FIG. 6 shows UV/Vis spectra of an indicator according to the invention for the detection of NADH in the presence of the mediator diaphorase,
FIG. 7 shows a UV/Vis spectrum of the determination of NADH with an indicator according to the invention in the presence of the mediator diaphorase,
FIG. 8 shows a UV/Vis spectrum of the kinetics of the reaction of an indicator according to the invention with NADH in the presence of the mediator phenazine methosulfate,
FIG. 9 shows a UV/Vis spectrum of an indicator according to the invention in a determination of β-galactosidase activity,
FIG. 10 shows a comparison of the light stability of a tetrazolium salt with that of an indicator according to the invention.
Synthesis of benzonaphthophenazine-8,13-diones
The compounds according to examples 1-4 are synthesized by condensing diaminoanthraquinones with ortho dicarbonyl compounds.
A suspension of 4.8 g (0.02 mol) 1,2-diamino-anthraquinone and 7.2 g (0.02 mol) 1,2-naphthoquinone-3,6-disulfonic acid disodium salt (prepared according to W. Langenbeck, H. Le Blanc, B. Lukowcyk. Chem. Ber. 1954, 87, 496; C. Grundmann in "Methoden der Organischen Chemie (Houben Weyl) publ. C. Grundmann Georg Thieme Verlag Stuttgart 1979, vol. VII 3b (Chinone II) p. 64-75) in 100 ml acetic acid is boiled for 2 h under reflux while stirring. After cooling to room temperature it is admixed with 1000 ml water. The mixture is filtered and subsequently the filtrate is extracted by shaking three times with ethyl acetate. The separated aqueous phase is concentrated to 50 ml. After column chromatography on LH 20 using water as the eluant, 1 g of the two isomers is obtained.
(Data for one isomer)
neg. LSIMS (water/gly/m-NBA): m/z 542 [m-Na+H], 519 [m-2Na+H], 520 [m-2Na+2H]
UV/Vis absorption (0.1 M phosphate buffer pH=7.0): 420 nm; after reduction with ascorbic acid: 780, 703, 570 nm
1H-NMR (d6-DMSO) ppm: 7.92 (t, [1H], 7.99 (t [1 H]), 8.18 (d, [1 H]), 8.20 (d, [1 H]), 8.32 (d, [1 H]), 8.35 (s, [1 H]), 8.58 (d, [1 H]), 8.76 (s, [1 H]), 8.78 (d, [1 H]), 9.35 (d, [1 H]),
13C-NMR (d6-DMSO) ppm: 125.53, 125.75, 126.06, 126.65, 126.69, 128.64, 130.98, 131.31, 131.58, 133.65, 133.75, 134.75, 135.51, 136.08, 137.98, 140.68, 141.55, 143.11, 143.44, 150.63, 182.35, 183.02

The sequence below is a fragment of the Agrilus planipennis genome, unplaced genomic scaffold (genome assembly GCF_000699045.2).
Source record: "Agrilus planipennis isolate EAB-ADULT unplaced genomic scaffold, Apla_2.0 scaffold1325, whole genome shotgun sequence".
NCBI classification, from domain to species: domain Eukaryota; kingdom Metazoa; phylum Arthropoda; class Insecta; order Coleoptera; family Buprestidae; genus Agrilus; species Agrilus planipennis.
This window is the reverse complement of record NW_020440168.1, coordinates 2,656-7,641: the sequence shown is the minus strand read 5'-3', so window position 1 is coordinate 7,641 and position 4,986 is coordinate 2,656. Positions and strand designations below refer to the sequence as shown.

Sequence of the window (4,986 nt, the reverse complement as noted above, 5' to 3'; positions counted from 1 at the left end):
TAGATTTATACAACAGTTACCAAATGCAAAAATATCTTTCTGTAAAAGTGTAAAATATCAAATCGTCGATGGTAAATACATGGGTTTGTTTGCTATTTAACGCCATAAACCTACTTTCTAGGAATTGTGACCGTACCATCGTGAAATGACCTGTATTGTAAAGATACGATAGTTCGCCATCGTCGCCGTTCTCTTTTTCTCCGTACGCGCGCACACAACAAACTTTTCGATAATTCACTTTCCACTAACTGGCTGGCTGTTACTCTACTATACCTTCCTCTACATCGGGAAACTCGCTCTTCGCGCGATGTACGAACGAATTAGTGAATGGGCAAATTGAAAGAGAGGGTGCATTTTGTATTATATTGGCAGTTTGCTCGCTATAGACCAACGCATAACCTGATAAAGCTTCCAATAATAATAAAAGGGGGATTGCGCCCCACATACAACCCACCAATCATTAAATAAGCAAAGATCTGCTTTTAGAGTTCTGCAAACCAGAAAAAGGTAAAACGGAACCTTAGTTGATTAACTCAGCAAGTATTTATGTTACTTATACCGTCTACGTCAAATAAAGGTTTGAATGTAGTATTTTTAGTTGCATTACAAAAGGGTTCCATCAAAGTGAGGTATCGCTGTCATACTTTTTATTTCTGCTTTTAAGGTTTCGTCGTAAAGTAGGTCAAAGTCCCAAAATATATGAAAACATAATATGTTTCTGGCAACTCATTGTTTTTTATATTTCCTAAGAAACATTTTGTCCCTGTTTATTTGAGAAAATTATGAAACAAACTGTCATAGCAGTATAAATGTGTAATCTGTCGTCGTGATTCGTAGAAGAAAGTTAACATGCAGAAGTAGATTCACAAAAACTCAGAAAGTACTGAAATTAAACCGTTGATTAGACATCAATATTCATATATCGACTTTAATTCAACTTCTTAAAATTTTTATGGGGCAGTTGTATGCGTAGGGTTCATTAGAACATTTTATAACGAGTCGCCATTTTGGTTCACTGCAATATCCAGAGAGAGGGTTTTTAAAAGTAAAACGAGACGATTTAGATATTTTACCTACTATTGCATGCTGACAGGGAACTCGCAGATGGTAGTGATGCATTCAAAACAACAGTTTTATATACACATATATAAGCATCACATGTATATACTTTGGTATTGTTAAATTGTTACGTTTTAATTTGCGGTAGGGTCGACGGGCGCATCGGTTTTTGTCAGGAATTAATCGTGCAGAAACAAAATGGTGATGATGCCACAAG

(Data for the other isomer)
neg. LSIMS (water/gly/m-NBA): 520, [m-2Na+2H],
1H-NMR (d6-DMSO) ppm: 7.95 (t, [1 H]), 7.08 (t, [1 H]), 8.17 (d, [1 H]), 8.19 (d, [1 H]), 8.32 (s, [1 H]), 8.36 (d [1 H]), 8.68 (d [1 H]), 8.73 (s, [1 H]), 8.73 (d, [1 H]), 9.40 (d, [1 H])
UV/Vis absorption (0.1 M phosphate buffer pH=7.0): 414 nm; after reduction with ascorbic acid: 805, 660, 555 nm.
The structural formulae of the two isomers are shown in FIG. 2a and 2b.
0.6 ml (15 mmol) bromine is added to a solution of 1 g (3 mmol) 2-amino-anthraquinone-6-sulfonic acid (O. Bayer in "Methoden der Organischen Chemie (Houben Weyl) publ. O. Bayer Georg Thieme Verlag Stuttgart 1979, vol. VII 3 c (Chinone III) p. 182) in 5 ml 75% sulphuric acid. It is heated for 3 h to 105° C. and 50 ml water is added after cooling to room temperature. 1.5 g of the crude product (1,3-dibromo-2-amino-anthraquinone-6-sulfonic acid) is reacted without purification with 15 ml of a 25% ammonia solution in an autoclave at 100° C. The product (1,2-diamino-3-bromo-anthraquinone-6-sulfonic acid) is precipitated by addition of saturated sodium chloride solution and purified by column chromatography on LH 20 using methanol/water 1:1 as the eluant (the violet band is collected).
A suspension of 400 mg (1 mmol) 1,2-diamino-3-bromo-anthraquinone-6-sulfonic acid and 550 mg (1 mmol) 1,2-naphthoquinone-3,6-disulfonic acid disodium salt (see above) is boiled under reflux for 2 h in 6 ml acetic acid while stirring. The reaction mixture is processed similarly to example 1. 100 mg of each of the two isomers is obtained.
Data for one isomer
neg. LSIMS (water/gly/m-NBA): m/z 677 [m-3Na+H], 678 [m-3Na+2H]
UV/Vis absorption (0.1 M phosphate buffer pH=7.0): 422 nm; after reduction with ascorbic acid: 802, 716, 660 nm
Data for the other isomer
UV/Vis absorption (0.1 M phosphate buffer pH=7.0): 416 nm; after reduction with ascorbic acid: 810 (weak), 715 (weak), 545 nm.
The structural formulae of the two isomers are shown in FIG. 2c and d.
6 mmol 5-amino-6-hydroxy-naphthalene-2 sulfonic acid (H. E. Fierz-David, L. Blangey, H. Kaul, Helv. Chim. Acta 1946, 29, 1765) is heated for 30 min to 80° C. in 10 ml 68% nitric acid. After cooling rapidly to 0° C. 50 ml saturated sodium chloride solution is added. The brown-green precipitate is suction filtered and air dried. The crude 3-nitronaphtho-1,2-quinone-6 sulfonic acid is boiled for 2 h under reflux with 3 mmol diamino-anthraquinone in 20 ml glacial acetic acid. It is processed as described in example 1. Yield: 40 mg (only one isomer isolated).
neg. LSIMS (water/gly/m-NBA): m/z 484 [m-Na],
UV/Vis absorption (0.1 M phosphate buffer pH=7.0): 410 nm; after reduction with ascorbic acid: 800 (weak), 638 nm.
The structural formula of the compounds is shown in FIG. 2e.